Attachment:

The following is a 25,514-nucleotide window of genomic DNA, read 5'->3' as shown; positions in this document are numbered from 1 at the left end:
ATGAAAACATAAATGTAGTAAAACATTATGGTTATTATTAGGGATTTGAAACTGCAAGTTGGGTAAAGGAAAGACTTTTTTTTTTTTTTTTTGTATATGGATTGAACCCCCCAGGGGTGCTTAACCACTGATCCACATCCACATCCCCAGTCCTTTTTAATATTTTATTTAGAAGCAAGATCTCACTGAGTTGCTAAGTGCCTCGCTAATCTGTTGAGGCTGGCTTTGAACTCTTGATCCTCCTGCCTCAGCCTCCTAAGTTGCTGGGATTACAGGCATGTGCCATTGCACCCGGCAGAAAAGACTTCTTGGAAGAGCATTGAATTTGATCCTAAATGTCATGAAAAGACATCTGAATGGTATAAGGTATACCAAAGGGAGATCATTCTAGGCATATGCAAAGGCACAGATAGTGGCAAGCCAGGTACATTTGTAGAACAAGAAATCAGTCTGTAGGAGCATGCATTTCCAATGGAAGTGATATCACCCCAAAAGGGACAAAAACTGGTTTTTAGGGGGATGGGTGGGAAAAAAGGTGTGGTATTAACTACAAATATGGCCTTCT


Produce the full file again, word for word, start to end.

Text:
The following is a 25,514-nucleotide window of genomic DNA, read 5'->3' as shown; positions in this document are numbered from 1 at the left end:
ATGAAAACATAAATGTAGTAAAACATTATGGTTATTATTAGGGATTTGAAACTGCAAGTTGGGTAAAGGAAAGACTTTTTTTTTTTTTTTTTGTATATGGATTGAACCCCCCAGGGGTGCTTAACCACTGATCCACATCCACATCCCCAGTCCTTTTTAATATTTTATTTAGAAGCAAGATCTCACTGAGTTGCTAAGTGCCTCGCTAATCTGTTGAGGCTGGCTTTGAACTCTTGATCCTCCTGCCTCAGCCTCCTAAGTTGCTGGGATTACAGGCATGTGCCATTGCACCCGGCAGAAAAGACTTCTTGGAAGAGCATTGAATTTGATCCTAAATGTCATGAAAAGACATCTGAATGGTATAAGGTATACCAAAGGGAGATCATTCTAGGCATATGCAAAGGCACAGATAGTGGCAAGCCAGGTACATTTGTAGAACAAGAAATCAGTCTGTAGGAGCATGCATTTCCAATGGAAGTGATATCACCCCAAAAGGGACAAAAACTGGTTTTTAGGGGGATGGGTGGGAAAAAAGGTGTGGTATTAACTACAAATATGGCCTTCT